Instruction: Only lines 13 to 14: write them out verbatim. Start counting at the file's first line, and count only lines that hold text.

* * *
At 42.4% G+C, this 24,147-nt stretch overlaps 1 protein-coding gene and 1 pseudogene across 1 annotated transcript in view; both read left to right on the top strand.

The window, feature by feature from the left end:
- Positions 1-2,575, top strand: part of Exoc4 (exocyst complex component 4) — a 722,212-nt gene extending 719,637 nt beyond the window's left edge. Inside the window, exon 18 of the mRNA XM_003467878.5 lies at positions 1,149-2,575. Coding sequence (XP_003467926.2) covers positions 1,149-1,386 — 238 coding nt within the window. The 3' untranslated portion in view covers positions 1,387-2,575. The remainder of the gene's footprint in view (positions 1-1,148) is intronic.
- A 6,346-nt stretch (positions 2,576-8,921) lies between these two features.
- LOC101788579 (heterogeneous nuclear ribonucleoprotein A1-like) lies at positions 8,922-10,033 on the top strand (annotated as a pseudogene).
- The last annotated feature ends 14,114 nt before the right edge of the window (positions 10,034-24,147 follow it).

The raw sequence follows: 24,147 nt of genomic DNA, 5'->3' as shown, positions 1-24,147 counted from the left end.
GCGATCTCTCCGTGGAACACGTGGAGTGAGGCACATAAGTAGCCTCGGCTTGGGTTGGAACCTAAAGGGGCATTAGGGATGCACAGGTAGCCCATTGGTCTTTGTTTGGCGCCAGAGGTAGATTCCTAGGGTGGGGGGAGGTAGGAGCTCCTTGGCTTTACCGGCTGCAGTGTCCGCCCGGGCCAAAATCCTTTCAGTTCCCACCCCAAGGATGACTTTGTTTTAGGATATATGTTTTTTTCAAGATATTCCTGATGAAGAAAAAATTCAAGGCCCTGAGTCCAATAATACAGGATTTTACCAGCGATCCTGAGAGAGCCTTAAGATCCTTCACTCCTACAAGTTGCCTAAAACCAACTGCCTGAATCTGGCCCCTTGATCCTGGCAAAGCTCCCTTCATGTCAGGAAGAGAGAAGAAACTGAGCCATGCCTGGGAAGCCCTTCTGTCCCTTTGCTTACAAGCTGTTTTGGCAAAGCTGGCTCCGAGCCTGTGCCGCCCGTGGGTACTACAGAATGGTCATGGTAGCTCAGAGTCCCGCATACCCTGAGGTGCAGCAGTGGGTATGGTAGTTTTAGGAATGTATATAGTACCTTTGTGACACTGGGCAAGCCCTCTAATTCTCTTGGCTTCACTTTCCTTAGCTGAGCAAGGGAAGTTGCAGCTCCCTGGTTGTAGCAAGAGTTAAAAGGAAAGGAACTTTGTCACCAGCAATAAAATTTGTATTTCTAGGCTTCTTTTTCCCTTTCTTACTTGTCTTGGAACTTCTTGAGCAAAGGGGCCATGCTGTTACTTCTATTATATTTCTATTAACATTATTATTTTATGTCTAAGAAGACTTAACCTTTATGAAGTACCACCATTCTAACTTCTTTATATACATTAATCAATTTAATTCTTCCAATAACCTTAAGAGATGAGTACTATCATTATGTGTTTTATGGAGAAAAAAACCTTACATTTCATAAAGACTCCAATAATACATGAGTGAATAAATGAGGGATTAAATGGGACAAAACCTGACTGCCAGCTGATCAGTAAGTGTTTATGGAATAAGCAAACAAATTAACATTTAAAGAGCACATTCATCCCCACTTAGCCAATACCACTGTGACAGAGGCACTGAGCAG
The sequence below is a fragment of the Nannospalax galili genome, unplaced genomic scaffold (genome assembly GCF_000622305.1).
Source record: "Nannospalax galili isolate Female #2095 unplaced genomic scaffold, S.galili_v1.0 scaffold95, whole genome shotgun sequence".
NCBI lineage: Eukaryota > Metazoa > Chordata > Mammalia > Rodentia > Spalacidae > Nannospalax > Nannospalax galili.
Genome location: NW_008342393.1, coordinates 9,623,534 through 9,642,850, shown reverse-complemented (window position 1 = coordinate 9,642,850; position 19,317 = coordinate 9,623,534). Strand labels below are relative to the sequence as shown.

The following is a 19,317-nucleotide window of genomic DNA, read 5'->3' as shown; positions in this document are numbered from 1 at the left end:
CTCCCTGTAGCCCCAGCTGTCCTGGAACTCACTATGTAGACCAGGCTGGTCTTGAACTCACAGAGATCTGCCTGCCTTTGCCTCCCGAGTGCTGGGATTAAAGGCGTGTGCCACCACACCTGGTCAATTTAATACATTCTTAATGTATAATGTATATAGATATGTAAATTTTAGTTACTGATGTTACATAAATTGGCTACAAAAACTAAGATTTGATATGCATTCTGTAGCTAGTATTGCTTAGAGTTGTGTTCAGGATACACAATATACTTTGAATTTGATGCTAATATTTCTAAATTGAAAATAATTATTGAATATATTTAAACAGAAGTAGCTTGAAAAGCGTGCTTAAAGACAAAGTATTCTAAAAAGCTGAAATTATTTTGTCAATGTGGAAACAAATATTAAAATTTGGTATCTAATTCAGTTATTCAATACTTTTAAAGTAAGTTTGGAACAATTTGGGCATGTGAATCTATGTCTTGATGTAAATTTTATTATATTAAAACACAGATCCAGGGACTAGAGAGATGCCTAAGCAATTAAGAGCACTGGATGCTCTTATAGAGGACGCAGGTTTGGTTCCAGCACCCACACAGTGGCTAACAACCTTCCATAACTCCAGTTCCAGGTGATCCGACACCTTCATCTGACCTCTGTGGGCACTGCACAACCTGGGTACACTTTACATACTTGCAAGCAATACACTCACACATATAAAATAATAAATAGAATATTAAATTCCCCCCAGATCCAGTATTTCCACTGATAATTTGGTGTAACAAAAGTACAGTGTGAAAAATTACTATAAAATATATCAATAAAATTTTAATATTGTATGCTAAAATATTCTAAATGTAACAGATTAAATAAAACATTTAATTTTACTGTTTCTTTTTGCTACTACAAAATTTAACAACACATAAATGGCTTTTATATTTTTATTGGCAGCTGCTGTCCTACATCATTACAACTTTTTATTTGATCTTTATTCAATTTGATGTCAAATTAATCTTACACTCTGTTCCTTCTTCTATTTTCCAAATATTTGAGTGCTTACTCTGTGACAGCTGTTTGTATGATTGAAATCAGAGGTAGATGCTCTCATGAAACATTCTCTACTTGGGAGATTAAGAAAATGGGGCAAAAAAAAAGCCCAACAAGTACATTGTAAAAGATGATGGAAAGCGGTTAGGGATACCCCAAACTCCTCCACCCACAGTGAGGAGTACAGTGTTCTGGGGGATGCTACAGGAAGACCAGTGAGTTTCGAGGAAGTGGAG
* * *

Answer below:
The following is a 19,317-nucleotide window of genomic DNA, read 5'->3' as shown; positions in this document are numbered from 1 at the left end:
CTCCCTGTAGCCCCAGCTGTCCTGGAACTCACTATGTAGACCAGGCTGGTCTTGAACTCACAGAGATCTGCCTGCCTTTGCCTCCCGAGTGCTGGGATTAAAGGCGTGTGCCACCACACCTGGTCAATTTAATACATTCTTAATGTATAATGTATATAGATATGTAAATTTTAGTTACTGATGTTACATAAATTGGCTACAAAAACTAAGATTTGATATGCATTCTGTAGCTAGTATTGCTTAGAGTTGTGTTCAGGATACACAATATACTTTGAATTTGATGCTAATATTTCTAAATTGAAAATAATTATTGAATATATTTAAACAGAAGTAGCTTGAAAAGCGTGCTTAAAGACAAAGTATTCTAAAAAGCTGAAATTATTTTGTCAATGTGGAAACAAATATTAAAATTTGGTATCTAATTCAGTTATTCAATACTTTTAAAGTAAGTTTGGAACAATTTGGGCATGTGAATCTATGTCTTGATGTAAATTTTATTATATTAAAACACAGATCCAGGGACTAGAGAGATGCCTAAGCAATTAAGAGCACTGGATGCTCTTATAGAGGACGCAGGTTTGGTTCCAGCACCCACACAGTGGCTAACAACCTTCCATAACTCCAGTTCCAGGTGATCCGACACCTTCATCTGACCTCTGTGGGCACTGCACAACCTGGGTACACTTTACATACTTGCAAGCAATACACTCACACATATAAAATAATAAATAGAATATTAAATTCCCCCCAGATCCAGTATTTCCACTGATAATTTGGTGTAACAAAAGTACAGTGTGAAAAATTACTATAAAATATATCAATAAAATTTTAATATTGTATGCTAAAATATTCTAAATGTAACAGATTAAATAAAACATTTAATTTTACTGTTTCTTTTTGCTACTACAAAATTTAACAACACATAAATGGCTTTTATATTTTTATTGGCAGCTGCTGTCCTACATCATTACAACTTTTTATTTGATCTTTATTCAATTTGATGTCAAATTAATCTTACACTCTGTTCCTTCTTCTATTTTCCAAATATTTGAGTGCTTACTCTGTGACAGCTGTTTGTATGATTGAAATCAGAGGTAGATGCTCTCATGAAACATTCTCTACTTGGGAGATTAAGAAAATGGGGCAAAAAAAAAGCCCAACAAGTACATTGTAAAAGATGATGGAAAGCGGTTAGGGATACCCCAAACTCCTCCACCCACAGTGAGGAGTACAGTGTTCTGGGGGATGCTACAGGAAGACCAGTGAGTTTCGAGGAAGTGGAG